The IRS is warning well-intentioned Illinoisans to double-check the charity they’re donating to. It could be a scam.
Hurricane Harvey has caused billions of dollars in damage to the Houston area, leaving many without basic necessities. With charities taking in donations of food, supplies and funds, a number of those outlets are actually scammers looking to get your donation and credit card information.
“Their whole goal is to solicit money or financial information,” said IRS Spokesman Michael Devine.
Devine said the IRS has seen people scammed by email, phone call, “Sometimes they’re so bold that they’ll go door-to-door,” he said.
He says scammers know peoples’ guards are down in the wake of a disaster like Harvey.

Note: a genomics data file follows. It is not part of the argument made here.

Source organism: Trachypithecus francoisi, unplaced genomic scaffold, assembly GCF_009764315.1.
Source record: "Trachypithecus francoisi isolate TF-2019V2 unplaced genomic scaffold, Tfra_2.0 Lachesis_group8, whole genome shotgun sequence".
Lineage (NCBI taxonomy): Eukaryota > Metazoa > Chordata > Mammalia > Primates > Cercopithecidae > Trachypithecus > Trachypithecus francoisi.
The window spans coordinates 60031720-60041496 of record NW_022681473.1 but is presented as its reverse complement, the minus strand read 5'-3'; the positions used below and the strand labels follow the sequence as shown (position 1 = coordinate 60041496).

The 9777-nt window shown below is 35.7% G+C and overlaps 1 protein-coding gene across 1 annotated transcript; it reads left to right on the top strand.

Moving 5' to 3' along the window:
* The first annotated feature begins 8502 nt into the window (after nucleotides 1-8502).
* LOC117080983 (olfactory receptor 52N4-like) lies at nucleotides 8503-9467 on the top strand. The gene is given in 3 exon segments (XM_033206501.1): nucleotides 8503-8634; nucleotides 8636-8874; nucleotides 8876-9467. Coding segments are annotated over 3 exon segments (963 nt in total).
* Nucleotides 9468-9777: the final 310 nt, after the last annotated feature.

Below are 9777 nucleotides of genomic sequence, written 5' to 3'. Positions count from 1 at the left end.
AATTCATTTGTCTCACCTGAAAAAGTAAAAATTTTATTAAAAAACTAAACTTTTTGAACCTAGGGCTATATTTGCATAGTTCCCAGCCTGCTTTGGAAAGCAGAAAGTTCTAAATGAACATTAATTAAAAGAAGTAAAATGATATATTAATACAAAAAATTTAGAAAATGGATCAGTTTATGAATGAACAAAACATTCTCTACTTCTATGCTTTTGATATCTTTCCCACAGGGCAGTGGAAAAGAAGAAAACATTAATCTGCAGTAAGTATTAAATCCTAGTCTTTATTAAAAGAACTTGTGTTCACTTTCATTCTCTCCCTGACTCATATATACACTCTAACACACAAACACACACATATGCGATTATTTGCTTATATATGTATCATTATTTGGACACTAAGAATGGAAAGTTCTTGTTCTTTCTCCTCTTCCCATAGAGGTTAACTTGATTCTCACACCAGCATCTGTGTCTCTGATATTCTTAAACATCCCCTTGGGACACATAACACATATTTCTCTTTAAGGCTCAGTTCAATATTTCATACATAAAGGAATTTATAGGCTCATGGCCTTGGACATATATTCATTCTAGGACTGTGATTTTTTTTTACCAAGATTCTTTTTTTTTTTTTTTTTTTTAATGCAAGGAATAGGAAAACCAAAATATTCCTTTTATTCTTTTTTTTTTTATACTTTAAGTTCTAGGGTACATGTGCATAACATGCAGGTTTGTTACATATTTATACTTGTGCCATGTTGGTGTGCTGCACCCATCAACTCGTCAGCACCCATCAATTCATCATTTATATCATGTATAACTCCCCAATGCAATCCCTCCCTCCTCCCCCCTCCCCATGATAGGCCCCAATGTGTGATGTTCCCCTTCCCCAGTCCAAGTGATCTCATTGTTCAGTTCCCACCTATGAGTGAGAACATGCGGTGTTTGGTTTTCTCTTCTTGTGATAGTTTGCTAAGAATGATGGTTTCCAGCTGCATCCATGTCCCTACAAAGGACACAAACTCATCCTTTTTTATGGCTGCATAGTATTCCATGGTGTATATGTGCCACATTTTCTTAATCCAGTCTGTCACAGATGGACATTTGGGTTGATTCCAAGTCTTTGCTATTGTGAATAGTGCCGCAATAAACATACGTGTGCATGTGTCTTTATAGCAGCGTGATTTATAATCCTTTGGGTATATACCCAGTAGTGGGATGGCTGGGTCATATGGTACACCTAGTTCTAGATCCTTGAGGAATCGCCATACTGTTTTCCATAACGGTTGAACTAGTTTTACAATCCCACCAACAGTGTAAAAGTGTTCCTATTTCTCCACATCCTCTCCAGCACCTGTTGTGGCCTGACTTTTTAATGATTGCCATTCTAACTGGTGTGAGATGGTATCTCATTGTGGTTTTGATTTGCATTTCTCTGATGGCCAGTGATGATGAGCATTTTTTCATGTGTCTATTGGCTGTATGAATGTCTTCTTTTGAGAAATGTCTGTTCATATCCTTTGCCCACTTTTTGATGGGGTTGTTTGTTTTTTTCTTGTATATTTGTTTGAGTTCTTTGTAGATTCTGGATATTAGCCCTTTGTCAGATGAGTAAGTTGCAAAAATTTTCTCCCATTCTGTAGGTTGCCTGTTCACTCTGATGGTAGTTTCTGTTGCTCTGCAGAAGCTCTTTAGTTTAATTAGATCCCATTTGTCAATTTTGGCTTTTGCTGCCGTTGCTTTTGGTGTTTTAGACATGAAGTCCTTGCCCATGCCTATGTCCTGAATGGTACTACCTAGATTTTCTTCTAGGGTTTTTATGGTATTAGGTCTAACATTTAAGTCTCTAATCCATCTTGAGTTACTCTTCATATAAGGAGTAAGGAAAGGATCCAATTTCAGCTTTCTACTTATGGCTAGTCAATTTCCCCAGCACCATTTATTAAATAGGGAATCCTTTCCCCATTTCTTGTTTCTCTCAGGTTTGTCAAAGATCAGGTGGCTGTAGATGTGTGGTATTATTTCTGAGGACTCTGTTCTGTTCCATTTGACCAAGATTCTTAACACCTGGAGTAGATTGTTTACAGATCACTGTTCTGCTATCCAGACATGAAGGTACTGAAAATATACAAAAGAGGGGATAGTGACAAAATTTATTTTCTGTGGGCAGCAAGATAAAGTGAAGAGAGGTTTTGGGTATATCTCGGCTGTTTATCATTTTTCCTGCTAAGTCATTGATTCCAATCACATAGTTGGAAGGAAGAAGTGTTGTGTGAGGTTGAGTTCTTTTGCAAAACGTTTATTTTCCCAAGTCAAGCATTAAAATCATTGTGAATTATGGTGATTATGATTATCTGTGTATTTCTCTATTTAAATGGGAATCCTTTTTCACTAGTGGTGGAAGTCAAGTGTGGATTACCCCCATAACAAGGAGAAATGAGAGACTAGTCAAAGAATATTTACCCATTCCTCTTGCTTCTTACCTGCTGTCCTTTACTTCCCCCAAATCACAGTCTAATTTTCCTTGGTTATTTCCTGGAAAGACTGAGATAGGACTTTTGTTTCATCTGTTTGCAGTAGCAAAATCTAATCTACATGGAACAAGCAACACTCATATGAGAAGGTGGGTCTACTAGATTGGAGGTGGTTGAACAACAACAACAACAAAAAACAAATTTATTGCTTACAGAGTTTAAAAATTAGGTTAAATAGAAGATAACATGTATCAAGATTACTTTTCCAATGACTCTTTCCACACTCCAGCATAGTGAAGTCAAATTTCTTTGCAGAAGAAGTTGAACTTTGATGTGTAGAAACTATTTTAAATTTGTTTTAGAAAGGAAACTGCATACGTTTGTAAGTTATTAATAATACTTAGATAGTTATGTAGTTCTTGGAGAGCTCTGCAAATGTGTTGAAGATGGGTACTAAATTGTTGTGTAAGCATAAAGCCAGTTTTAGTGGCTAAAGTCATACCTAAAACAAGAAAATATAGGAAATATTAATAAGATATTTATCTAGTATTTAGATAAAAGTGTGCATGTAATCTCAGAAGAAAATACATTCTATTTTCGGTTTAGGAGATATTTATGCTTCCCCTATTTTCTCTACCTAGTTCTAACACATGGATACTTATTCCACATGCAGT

“Americans want to be helpful. They want to help those who are in distress,” Devine said. “They’re taking advantage of this.”
He says the best safeguard against getting taken by a fake charity is to stick to ones you know and don’t give out personal financial information.
Some tips from the IRS to avoid being taken by a fake charity.
- Be sure to donate to recognized charities.
- Be wary of charities with names that are similar to familiar or nationally known organizations. Some phony charities use names or websites that sound or look like those of respected, legitimate organizations. The IRS website at IRS.gov has a search feature, Exempt Organizations Select Check, through which people may find qualified charities; donations to these charities may be tax-deductible.
- Don’t give out personal financial information — such as Social Security numbers or credit card and bank account numbers and passwords — to anyone who solicits a contribution. Scam artists may use this information to steal a donor’s identity and money.
- Never give or send cash. For security and tax record purposes, contribute by check or credit card or another way that provides documentation of the donation.